Thursday, December 01, 2005

LS: Waiting Again


Each year Advent becomes a little more meaningful for me because each year I exist on God’s earth I realize more and more how little I know, how small I am. Time was when I had all the answers; I knew the end from the beginning; I had achieved a lock-down on the mind of the Almighty.

That clock stopped several years ago, leaving me in a perpetual state of waiting to see how the hand of God will move and wondering what that will look like.

In the days before Christ was born in Bethlehem, many of the Jews thought they had the coming of the Messiah figured out. The time was ripe, the oppression of Rome squeezed them like bands of iron — if Israel needed a leader that would usher in the reign of God, now was the perfect time. He needed to be a strong, take-charge man capable of overthrowing evil rulers and oppressive regimes.

Can you imagine if that culture was anything like today? There’d be timelines on overhead projectors, books published, seminars given and the good people of the day, wanting to know the workings of God, would show up, eager to figure it all lest they miss it. I guess we’re not that different, are we?

But God hides himself purposefully, peering around corners and disappearing, ringing and running, giving us enough glimpses of his purposes to feed our faith. But sometimes faith doesn’t seem to be enough, the waiting is agony and we must know the end from the beginning — in essence, we must become like God.We want to write the story of God ourselves, don’t we? We want to have the outline finished, the plotlines converging at the end; we want a neatly wrapped up ending. Fortunately, however, we’re not writing the story, and if the way God worked in the past is any indication, His foreshadowing found in scripture will not ruin the surprise ending. I can’t help but feel that tinge of excitement course through me when I wonder how it will really all shake down.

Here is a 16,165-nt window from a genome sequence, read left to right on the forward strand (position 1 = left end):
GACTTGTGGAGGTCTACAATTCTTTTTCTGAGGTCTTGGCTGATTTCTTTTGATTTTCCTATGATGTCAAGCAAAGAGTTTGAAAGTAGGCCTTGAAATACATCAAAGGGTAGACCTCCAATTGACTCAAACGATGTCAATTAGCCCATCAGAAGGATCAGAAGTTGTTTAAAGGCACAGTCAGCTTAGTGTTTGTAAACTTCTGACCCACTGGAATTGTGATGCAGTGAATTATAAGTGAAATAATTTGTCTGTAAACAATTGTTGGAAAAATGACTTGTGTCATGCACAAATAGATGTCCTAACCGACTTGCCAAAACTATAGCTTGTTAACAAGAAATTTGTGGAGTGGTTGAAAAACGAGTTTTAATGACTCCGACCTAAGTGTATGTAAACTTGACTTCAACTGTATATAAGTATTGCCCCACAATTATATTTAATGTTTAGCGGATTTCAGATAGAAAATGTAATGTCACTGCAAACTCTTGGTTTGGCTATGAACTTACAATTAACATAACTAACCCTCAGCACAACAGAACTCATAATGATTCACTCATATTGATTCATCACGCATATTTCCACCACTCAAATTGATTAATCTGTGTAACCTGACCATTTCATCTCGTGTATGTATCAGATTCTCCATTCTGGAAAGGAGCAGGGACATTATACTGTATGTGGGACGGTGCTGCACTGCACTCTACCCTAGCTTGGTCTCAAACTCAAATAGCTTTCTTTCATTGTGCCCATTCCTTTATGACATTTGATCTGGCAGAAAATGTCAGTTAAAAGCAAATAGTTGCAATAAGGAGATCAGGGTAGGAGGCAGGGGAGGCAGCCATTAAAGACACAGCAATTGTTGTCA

And so I wait for the returning of the Christ, knowing a little more this year that God is the author of this grand story, not me. I am shrouded in the mystery of the story itself, not as the author, or the critic, or the literature teacher, or a reader, but as a character trying to endure until the end.

Maranatha.

Wait with me, won’t you? Take my hand and let us hold our breath together.

Maranatha.

Lisa Samson, www.lisasamson.com

9 Comments:

At 8:53 AM, Anonymous Tired_02 said...

"And so I wait for the returning of the Christ, knowing a little more this year that God is the author of this grand story, not me. I am shrouded in the mystery of the story itself, not as the author, or the critic, or the literature teacher, or a reader, but as a character trying to endure until the end."

Wow, that is very profound. Simple, but profound. Thank you so much, Lisa, for sharing your honest thoughts! It means so much!

 
At 9:31 AM, Anonymous BJ said...

Beautiful post, Lisa.

BJ

 
At 12:06 PM, Blogger Patty said...

Such thoughtful words, Lisa.
PH

 
At 3:01 PM, Blogger Michael said...

Just some comment love.

My words can add nothing to yours.


Take Care
Michael

 
At 3:45 PM, Blogger Dineen A. Miller said...

Very profound. It's an amazing journey. God bless.

 
At 12:05 AM, Blogger Bonnie Calhoun said...

Wow, Lisa, you are such a multi-tasker! The Novel Journey fun and then turn to the profound. And this is very profound. It gives me a lot to think about!

 
At 12:17 AM, Blogger Elaina Avalos said...

This is a wonderful reminder Lisa. And a blessing to me tonight.

 
At 1:38 AM, Blogger upwords said...

Amen,Lisa. Here's my hand... :)

 
At 10:07 AM, Blogger Robin Cynclair said...

Amen, girl!

 

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